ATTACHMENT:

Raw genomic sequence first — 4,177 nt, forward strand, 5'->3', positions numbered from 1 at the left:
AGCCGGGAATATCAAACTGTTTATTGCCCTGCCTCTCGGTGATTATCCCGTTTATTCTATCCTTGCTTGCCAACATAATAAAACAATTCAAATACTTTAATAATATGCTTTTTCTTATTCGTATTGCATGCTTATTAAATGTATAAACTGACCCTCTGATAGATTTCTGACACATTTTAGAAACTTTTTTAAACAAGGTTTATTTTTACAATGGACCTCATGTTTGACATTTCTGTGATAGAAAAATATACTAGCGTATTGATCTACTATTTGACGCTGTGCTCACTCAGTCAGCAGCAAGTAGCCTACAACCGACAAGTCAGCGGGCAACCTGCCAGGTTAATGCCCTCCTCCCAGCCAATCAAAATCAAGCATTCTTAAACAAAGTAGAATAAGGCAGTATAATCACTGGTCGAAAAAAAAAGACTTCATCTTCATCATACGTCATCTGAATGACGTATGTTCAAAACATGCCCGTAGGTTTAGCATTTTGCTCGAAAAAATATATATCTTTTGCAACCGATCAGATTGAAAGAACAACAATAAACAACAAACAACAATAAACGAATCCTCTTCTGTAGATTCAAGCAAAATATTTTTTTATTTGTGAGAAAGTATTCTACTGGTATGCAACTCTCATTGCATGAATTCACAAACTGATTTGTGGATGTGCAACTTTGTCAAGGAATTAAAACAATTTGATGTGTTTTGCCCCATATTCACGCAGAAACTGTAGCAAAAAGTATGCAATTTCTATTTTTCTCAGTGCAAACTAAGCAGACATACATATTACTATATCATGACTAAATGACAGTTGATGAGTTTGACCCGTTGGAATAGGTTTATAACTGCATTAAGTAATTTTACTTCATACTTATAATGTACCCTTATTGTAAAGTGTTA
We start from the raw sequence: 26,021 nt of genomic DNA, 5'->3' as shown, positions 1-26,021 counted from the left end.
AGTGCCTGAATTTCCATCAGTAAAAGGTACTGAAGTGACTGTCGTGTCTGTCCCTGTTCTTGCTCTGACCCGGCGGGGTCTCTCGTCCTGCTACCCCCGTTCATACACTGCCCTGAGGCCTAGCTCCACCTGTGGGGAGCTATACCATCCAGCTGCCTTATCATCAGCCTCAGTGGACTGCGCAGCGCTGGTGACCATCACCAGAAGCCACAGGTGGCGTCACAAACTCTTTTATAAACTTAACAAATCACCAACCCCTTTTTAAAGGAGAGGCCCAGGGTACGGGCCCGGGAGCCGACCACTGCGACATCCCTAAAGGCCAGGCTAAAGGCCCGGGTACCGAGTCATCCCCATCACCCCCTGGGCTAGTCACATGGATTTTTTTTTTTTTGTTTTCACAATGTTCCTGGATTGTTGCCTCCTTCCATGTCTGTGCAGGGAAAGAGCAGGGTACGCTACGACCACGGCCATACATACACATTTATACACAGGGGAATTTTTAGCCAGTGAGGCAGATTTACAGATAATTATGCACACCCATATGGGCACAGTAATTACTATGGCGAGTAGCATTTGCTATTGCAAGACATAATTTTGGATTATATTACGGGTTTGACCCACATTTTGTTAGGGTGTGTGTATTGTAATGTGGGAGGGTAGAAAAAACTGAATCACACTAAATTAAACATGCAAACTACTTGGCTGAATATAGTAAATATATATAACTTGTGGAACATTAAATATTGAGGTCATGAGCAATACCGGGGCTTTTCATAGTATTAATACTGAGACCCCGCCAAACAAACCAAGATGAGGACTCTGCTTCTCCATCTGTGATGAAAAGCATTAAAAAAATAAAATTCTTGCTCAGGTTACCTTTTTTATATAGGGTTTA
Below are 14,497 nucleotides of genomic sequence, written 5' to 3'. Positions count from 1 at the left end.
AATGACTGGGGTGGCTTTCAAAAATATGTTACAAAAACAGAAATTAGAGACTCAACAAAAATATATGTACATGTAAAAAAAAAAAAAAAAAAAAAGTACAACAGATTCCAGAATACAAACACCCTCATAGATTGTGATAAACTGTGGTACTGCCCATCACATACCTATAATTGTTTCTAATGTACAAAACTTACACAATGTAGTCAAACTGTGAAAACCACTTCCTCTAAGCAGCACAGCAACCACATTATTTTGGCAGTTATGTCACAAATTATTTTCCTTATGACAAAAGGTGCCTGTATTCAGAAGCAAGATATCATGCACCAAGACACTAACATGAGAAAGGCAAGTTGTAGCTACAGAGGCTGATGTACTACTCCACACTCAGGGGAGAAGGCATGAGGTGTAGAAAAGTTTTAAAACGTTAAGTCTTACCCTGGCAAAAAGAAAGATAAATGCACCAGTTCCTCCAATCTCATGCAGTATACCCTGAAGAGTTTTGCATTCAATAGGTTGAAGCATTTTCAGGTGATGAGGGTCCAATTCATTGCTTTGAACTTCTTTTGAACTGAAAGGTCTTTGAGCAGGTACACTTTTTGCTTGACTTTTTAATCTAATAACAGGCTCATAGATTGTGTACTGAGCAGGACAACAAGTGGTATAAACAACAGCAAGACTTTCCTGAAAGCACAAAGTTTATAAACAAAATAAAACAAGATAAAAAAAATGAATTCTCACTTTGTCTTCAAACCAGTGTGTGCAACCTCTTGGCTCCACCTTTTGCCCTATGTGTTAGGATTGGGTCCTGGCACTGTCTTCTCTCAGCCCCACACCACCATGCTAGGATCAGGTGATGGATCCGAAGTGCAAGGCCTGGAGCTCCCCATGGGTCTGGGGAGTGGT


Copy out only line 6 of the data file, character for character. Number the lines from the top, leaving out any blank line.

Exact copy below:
AATGACTGGGGTGGCTTTCAAAAATATGTTACAAAAACAGAAATTAGAGACTCAACAAAAATATATGTACATGTAAAAAAAAAAAAAAAAAAAAAGTACAACAGATTCCAGAATACAAACACCCTCATAGATTGTGATAAACTGTGGTACTGCCCATCACATACCTATAATTGTTTCTAATGTACAAAACTTACACAATGTAGTCAAACTGTGAAAACCACTTCCTCTAAGCAGCACAGCAACCACATTATTTTGGCAGTTATGTCACAAATTATTTTCCTTATGACAAAAGGTGCCTGTATTCAGAAGCAAGATATCATGCACCAAGACACTAACATGAGAAAGGCAAGTTGTAGCTACAGAGGCTGATGTACTACTCCACACTCAGGGGAGAAGGCATGAGGTGTAGAAAAGTTTTAAAACGTTAAGTCTTACCCTGGCAAAAAGAAAGATAAATGCACCAGTTCCTCCAATCTCATGCAGTATACCCTGAAGAGTTTTGCATTCAATAGGTTGAAGCATTTTCAGGTGATGAGGGTCCAATTCATTGCTTTGAACTTCTTTTGAACTGAAAGGTCTTTGAGCAGGTACACTTTTTGCTTGACTTTTTAATCTAATAACAGGCTCATAGATTGTGTACTGAGCAGGACAACAAGTGGTATAAACAACAGCAAGACTTTCCTGAAAGCACAAAGTTTATAAACAAAATAAAACAAGATAAAAAAAATGAATTCTCACTTTGTCTTCAAACCAGTGTGTGCAACCTCTTGGCTCCACCTTTTGCCCTATGTGTTAGGATTGGGTCCTGGCACTGTCTTCTCTCAGCCCCACACCACCATGCTAGGATCAGGTGATGGATCCGAAGTGCAAGGCCTGGAGCTCCCCATGGGTCTGGGGAGTGGT